News

Nitrite Oxidation Across the Full Oxygen Spectrum in the Ocean

Abstract. 

"Fixed nitrogen limits primary productivity in most areas of the surface ocean. Nitrite oxidation is the main source of nitrate, the most abundant form of inorganic fixed nitrogen. Even though known as an aerobic process, nitrite oxidation is not always stimulated by increased oxygen concentration, and nitrite oxidation occurs in layers of oxygen minimum zones (OMZs) where oxygen is not detectable. Nitrite-oxidizing bacteria, known since their original isolation as aerobes, were also detected in these layers. Whether and how nitrite oxidation is occurring in the anoxic seawater is debated. [...]".

 

Source: Wiley Online Library 
Authors: Xin Sun et al.
DOI: https://doi.org/10.1029/2022GB007548

Read the full article here.


Prokaryotic community dynamics and nitrogen-cycling genes in an oxygen-deficient upwelling system during La Niña and El Niño conditions

Abstract. 

"Dissolved oxygen regulates microbial distribution and nitrogen cycling and, therefore, ocean productivity and Earth's climate. To date, the assembly of microbial communities in relation to oceanographic changes due to El Niño Southern Oscillation (ENSO) remains poorly understood in oxygen minimum zones (OMZ). The Mexican Pacific upwelling system supports high productivity and a permanent OMZ. Here, the spatiotemporal distribution of the prokaryotic community and nitrogen-cycling genes was investigated along a repeated transect subjected to varying oceanographic conditions associated with La Niña in 2018 and El Niño in 2019. [...]".

 

Source: Wiley Online Library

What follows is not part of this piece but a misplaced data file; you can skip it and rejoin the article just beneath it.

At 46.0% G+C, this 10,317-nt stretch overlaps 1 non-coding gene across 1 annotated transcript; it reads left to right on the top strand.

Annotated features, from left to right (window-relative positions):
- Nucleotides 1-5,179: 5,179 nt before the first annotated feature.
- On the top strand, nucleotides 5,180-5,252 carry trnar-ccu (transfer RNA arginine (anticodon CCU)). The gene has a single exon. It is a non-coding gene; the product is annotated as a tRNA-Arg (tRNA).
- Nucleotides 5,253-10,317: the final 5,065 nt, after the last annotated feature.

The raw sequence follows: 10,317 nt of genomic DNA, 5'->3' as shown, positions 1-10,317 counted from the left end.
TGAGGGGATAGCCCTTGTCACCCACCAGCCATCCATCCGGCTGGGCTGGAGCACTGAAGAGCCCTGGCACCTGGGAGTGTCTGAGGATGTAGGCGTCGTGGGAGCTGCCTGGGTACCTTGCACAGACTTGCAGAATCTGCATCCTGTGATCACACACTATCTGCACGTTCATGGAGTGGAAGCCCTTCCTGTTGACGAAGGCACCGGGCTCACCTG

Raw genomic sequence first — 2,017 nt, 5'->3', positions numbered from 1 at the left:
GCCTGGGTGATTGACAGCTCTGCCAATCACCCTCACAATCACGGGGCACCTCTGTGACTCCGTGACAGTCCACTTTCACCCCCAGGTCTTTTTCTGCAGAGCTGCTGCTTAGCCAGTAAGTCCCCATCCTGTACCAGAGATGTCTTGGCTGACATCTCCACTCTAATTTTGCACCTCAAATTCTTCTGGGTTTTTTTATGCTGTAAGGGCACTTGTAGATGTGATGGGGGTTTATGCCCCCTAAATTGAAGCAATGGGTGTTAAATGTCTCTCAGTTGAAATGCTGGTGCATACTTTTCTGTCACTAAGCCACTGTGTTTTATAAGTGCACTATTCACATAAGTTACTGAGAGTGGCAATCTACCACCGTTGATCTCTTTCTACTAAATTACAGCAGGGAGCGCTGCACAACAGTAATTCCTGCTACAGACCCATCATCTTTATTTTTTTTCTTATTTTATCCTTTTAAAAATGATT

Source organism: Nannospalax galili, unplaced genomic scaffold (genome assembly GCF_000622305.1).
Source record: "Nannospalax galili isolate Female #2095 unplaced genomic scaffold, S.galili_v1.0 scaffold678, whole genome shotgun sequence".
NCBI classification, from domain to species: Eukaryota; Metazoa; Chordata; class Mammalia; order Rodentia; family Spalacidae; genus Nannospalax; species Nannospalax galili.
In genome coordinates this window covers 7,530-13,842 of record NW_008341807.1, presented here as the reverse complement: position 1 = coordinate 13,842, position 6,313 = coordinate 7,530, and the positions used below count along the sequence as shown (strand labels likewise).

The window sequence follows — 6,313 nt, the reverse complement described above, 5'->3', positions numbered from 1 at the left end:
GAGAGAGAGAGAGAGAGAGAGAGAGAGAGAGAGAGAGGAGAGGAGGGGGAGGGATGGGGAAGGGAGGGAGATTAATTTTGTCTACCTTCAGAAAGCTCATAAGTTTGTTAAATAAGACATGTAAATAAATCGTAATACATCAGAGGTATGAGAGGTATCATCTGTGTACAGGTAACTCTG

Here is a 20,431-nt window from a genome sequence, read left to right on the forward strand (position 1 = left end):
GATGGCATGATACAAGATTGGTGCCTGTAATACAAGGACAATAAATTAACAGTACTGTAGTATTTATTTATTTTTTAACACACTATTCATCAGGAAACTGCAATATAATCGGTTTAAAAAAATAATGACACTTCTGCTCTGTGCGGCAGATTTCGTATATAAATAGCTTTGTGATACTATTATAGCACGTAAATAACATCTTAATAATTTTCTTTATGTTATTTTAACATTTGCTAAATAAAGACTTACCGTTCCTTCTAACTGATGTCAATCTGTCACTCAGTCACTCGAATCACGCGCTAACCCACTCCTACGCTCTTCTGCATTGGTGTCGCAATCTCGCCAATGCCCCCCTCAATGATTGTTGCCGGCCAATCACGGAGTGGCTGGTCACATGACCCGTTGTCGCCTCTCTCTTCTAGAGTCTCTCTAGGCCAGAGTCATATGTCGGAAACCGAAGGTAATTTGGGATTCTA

Authors: Silvia Pajares et al.
DOI: https://doi.org/10.1111/1462-2920.16362

Read the full article here.


Manganous water column in the Tethys Ocean during the Permian-Triassic transition

Abstract. 

"Ocean anoxia was one of the key killing mechanisms responsible for the end-Permian mass extinction (∼252 Ma). However, the temporal evolution and the triggering mechanisms of the end-Permian anoxia are controversial, with the current view being that the water column deoxygenation was a spatially and temporally heterogeneous event. Here, we use cerium-anomalies, uranium contents and rare earth element and yttrium (REY) compositions measured on the carbonate fraction of samples from two marine sections in Armenia and South China to constrain the evolution of end-Permian marine anoxia. [...]". 

 

Source: Science Direct
Authors: Johann Müller et al.
DOI: https://doi.org/10.1016/j.gloplacha.2023.104067 

Read the full article here.


Increasing hypoxia on global coral reefs under ocean warming

Abstract. 

"Ocean deoxygenation is predicted to threaten marine ecosystems globally. However, current and future oxygen concentrations and the occurrence of hypoxic events on coral reefs remain underexplored. Here, using autonomous sensor data to explore oxygen variability and hypoxia exposure at 32 representative reef sites, we reveal that hypoxia is already pervasive on many reefs. Eighty-four percent of reefs experienced weak to moderate (≤153 µmol O2 kg−1to ≤92 µmol O2 kg−1) hypoxia and 13% experienced severe (≤61 µmol O2 kg−1) hypoxia. Under different climate change scenarios based on four Shared Socioeconomic Pathways (SSPs) [...]".

 

Source: Nature 
Authors: Ariel K. Pezner et al.
DOI: https://doi.org/10.1038/s41558-023-01619-2

Read the full article here.


Oxygenation of the Earth aided by mineral–organic carbon preservation

Abstract. 

"Photosynthesis produces molecular oxygen, but it is the burial of organic carbon in sediments that has allowed this O2 to accumulate in Earth’s atmosphere. Yet many direct controls on the preservation and burial of organic carbon have not been explored in detail. For modern Earth, it is known that reactive iron phases are important for organic carbon preservation, suggesting that the availability of particulate iron could be an important factor for the oxygenation of the oceans and atmosphere over Earth history. Here we develop a theoretical model to investigate the effect of mineral–organic preservation on the oxygenation of the Earth, supported by a proxy [...]".

 

Source: Nature 
Authors: Mingyu Zhao et al.
DOI: https://doi.org/10.1038/s41561-023-01133-2

Read the full article here.


Basin-scale reconstruction of euxinia and Late Devonian mass extinctions

Abstract.